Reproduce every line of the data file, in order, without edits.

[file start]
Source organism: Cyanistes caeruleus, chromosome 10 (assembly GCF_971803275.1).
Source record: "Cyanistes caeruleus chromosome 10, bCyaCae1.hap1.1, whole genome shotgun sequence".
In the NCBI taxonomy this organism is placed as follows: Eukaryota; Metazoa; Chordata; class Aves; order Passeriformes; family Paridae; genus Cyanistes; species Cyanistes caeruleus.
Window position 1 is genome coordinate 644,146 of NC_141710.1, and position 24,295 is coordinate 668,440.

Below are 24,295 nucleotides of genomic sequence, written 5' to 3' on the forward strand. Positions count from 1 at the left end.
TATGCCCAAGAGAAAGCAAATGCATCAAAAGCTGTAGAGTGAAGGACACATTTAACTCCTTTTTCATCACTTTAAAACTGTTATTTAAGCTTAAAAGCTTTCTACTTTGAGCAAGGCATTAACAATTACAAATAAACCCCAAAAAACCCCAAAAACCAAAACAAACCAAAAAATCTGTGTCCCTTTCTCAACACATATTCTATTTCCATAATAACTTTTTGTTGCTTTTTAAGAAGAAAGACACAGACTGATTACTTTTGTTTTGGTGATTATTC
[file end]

Source organism: Cyanistes caeruleus, chromosome 10 (assembly GCF_971803275.1).
Source record: "Cyanistes caeruleus chromosome 10, bCyaCae1.hap1.1, whole genome shotgun sequence".
In the NCBI taxonomy this organism is placed as follows: Eukaryota; Metazoa; Chordata; class Aves; order Passeriformes; family Paridae; genus Cyanistes; species Cyanistes caeruleus.
Window position 1 is genome coordinate 644,146 of NC_141710.1, and position 24,295 is coordinate 668,440.

Below are 24,295 nucleotides of genomic sequence, written 5' to 3' on the forward strand. Positions count from 1 at the left end.
TATGCCCAAGAGAAAGCAAATGCATCAAAAGCTGTAGAGTGAAGGACACATTTAACTCCTTTTTCATCACTTTAAAACTGTTATTTAAGCTTAAAAGCTTTCTACTTTGAGCAAGGCATTAACAATTACAAATAAACCCCAAAAAACCCCAAAAACCAAAACAAACCAAAAAATCTGTGTCCCTTTCTCAACACATATTCTATTTCCATAATAACTTTTTGTTGCTTTTTAAGAAGAAAGACACAGACTGATTACTTTTGTTTTGGTGATTATTC